Reviewed December 2020
Alice Eng, Electronic Resources Librarian
Wake Forest University, Z. Smith Reynolds Library

The Walker Art Center is a renowned art museum located in Minneapolis, Minnesota. The present day Walker Art Center was founded in 1939 and focuses on visual, performance, and media arts. One of the Walker’s programs is the Moving Image program, which produced the Dialogue and Retrospective series. Between 1990 and 2020, this series presented screenings of filmmakers’ works followed by on-stage interviews. Walker Dialogues and Film Retrospectives: The First Thirty Years is a website that gathers ephemera of these events, including recordings of these conversations between program organizers and filmmakers, producers, actors, and other players.

Screenshot of the Walker Dialogues and Film Retrospectives homepageThe site is freely available online and users are not required to create an account. The main page contains ten links on the left hand side linking to information about the Walker Art Center, including a search box that searches the entire Walker Art Center website. The page also provides portraits that link to each artist’s information page. However, there are no facets for customizing the text displayed on the page or the layout. If users have any sensitivity to flashing or flickering motion, they are advised to be cautious when viewing Walker Dialogues and Film Retrospectives, as the top portion of the page displays a flashing array of pictures on a continuous loop that cannot be paused. The first ten seconds of the stream are the most jarring. 

Scrolling down, the user will see an impressive grid featuring many Hollywood elite. Users can filter artists by categories such as “actor,” “animation,” “documentary,” and “writer.” These categories cannot be searched simultaneously; for example, users cannot select “director” AND “new wave”.

Screenshot of Henry Belafonte interview video with transcript linked on rightThere are sixty five artists included, and each image links out to a page that acts as a “portrait” of that artist. Almost all portraits contain a biography, an interview, a digitized program from the interview event, and a list of the artist’s notable works, hyperlinked to IMDB. The digitized programs are visually interesting examples of ephemera of the sort not usually included in websites on film, although the magnification function is limited and the program images are not keyword searchable, and the program's information about the artist is mostly duplicated on the online portrait page. The biographies are not lengthy and summarize the artist’s background and contributions to the film industry. One of the most prominent features of each portrait is an interview with the artist. The Museum of the Moving Image, Inside the Actor's Studio, the SAG-AFTRA Foundation, and the Directors Guild of America, to name a few, also conduct these types of interviews. Though Walker's concept is not unique, the timespan of the collection is. Except for the Museum of the Moving Image, none of the aforementioned include interviews older than those found in the Walker collection. Included in many of the portraits is an item that could be useful for accessibility purposes: a downloadable transcript of the artist’s interview..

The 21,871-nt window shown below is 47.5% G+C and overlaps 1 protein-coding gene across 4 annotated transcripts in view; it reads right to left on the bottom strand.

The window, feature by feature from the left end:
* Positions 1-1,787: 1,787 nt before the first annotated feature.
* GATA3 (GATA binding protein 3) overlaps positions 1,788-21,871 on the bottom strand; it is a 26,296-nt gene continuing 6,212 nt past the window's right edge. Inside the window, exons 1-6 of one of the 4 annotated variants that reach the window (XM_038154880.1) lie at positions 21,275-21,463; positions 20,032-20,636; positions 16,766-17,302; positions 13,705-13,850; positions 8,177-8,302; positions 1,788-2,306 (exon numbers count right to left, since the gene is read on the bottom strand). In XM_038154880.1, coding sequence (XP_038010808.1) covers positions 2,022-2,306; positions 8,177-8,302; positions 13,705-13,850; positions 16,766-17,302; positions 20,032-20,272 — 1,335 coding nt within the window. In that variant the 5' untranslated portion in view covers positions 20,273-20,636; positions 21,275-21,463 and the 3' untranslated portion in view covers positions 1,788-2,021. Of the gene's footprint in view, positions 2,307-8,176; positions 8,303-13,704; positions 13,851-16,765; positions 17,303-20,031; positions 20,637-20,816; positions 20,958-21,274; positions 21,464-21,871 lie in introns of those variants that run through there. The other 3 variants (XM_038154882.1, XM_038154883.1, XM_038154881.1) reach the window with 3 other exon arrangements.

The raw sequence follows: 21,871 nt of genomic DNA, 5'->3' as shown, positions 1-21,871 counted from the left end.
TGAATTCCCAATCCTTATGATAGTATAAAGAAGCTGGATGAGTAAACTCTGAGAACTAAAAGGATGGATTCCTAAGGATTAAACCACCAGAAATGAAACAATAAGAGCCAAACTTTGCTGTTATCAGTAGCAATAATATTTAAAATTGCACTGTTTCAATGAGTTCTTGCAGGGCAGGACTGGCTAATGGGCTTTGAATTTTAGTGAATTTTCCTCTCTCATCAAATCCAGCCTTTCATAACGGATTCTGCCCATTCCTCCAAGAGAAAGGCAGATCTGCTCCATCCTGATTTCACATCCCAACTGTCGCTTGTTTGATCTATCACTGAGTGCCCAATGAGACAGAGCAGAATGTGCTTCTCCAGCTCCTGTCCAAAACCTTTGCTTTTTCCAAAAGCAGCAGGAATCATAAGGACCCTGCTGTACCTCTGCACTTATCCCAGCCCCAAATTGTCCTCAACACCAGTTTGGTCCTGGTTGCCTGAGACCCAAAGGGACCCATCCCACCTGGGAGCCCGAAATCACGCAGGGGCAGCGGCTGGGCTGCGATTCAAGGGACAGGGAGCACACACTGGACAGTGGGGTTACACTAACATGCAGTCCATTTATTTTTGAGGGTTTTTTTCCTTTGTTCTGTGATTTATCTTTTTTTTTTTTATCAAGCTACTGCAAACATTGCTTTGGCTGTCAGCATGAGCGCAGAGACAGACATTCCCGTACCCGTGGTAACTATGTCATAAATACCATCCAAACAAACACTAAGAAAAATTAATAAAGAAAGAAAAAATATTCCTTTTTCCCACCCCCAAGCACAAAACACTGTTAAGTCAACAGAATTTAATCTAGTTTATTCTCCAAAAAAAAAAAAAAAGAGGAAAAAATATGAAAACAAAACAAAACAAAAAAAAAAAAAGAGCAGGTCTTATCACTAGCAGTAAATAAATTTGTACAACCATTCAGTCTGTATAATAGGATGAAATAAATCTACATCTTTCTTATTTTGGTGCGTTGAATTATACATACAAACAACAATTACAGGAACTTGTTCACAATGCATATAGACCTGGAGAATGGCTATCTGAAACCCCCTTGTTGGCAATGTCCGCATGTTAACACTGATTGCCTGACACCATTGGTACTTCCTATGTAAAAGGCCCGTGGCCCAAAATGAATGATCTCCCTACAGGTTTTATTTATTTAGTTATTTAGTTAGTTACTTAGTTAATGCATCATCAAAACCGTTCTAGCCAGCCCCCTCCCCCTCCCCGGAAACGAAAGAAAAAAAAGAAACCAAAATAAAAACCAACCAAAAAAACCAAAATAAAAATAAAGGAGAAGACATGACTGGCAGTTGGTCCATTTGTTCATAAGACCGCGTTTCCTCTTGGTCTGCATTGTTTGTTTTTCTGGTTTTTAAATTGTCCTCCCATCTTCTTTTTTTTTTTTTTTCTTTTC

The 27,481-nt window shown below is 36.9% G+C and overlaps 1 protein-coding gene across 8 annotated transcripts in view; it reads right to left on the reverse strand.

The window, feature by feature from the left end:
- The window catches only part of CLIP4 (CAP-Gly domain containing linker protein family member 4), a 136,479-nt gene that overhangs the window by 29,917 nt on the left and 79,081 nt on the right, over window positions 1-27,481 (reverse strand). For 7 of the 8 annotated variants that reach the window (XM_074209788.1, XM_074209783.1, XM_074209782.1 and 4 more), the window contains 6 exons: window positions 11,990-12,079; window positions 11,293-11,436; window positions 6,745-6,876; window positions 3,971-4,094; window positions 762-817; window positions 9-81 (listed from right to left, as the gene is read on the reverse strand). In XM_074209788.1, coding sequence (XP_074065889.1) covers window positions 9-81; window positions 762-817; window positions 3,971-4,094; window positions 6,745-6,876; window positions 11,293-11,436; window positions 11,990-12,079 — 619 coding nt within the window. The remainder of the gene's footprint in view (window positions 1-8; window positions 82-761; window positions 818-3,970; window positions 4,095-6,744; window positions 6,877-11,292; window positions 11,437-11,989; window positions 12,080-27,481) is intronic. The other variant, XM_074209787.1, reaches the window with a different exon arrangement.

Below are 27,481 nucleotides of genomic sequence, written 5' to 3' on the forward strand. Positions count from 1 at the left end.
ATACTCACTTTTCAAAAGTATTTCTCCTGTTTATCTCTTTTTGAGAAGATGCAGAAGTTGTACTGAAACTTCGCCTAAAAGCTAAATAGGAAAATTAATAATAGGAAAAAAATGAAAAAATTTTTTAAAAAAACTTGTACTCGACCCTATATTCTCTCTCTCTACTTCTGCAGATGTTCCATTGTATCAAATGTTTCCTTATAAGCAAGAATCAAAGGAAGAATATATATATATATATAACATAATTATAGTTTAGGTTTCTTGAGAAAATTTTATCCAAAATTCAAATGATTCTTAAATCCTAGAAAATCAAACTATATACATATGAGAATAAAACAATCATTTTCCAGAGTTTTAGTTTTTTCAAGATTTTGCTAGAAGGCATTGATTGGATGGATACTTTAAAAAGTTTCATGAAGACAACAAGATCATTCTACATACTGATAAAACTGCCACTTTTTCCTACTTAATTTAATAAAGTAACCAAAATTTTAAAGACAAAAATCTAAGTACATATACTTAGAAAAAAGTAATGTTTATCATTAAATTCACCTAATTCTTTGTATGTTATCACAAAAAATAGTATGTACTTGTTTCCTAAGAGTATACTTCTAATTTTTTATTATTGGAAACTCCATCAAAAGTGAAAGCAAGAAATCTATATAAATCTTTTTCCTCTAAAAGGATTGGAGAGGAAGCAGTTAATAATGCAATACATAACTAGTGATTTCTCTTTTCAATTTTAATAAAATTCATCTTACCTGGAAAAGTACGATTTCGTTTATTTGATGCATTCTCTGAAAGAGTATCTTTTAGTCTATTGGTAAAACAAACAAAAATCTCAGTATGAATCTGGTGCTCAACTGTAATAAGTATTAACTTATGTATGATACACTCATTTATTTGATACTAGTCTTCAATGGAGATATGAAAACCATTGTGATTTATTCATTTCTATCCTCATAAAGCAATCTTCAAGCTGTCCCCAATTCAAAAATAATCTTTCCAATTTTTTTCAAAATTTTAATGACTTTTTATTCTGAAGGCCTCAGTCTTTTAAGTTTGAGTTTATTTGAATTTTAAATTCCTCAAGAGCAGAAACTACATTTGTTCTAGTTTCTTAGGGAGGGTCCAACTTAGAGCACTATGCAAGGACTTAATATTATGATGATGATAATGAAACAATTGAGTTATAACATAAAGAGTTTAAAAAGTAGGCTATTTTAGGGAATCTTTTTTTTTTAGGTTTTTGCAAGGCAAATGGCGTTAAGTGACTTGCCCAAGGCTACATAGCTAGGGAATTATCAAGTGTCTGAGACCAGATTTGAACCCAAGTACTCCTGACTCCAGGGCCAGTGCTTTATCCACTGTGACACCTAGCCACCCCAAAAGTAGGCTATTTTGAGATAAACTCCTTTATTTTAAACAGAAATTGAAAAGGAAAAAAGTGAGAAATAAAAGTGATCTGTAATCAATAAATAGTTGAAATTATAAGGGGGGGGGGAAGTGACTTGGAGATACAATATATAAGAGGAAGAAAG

Screenshot of a digitized Walker Dialogues programOne of the stated aims of the program was to “highlight the vast diversity of contemporary filmmakers, from experimental and documentary to international.” Though the portraits do portray some diversity, there are gaps. There is a noticeable lack of Native Americans, women of color, and Latinx artists. Notable artists such as Chris Eyre, Wes Studi, and Rita Moreno, who have made historical contributions to the film industry, are not included. In the future, Walker might consider including the aforementioned artists or other people of color who have produced contemporary works such as Sivan Alyra Rose, Taika Waititi, Ava DuVernay, and Alfonso Cuarón. 

Walker Dialogues and Film Retrospective is for anyone interested in film history, including the casual film fan, but is not particularly well-suited to scholarly research. This is not an academic database and does not provide the features a researcher would need in order to conduct traditional scholarship: for example, there are no citations or bibliographies included. There are also no options to save searches or specific portraits for future reference. However, given the uniqueness of the interview content and the temporal scope of the material, Walker Dialogues and Film Retrospective is a useful complement to scholarly research and an intriguing look into the work and process of filmmakers for the general public.

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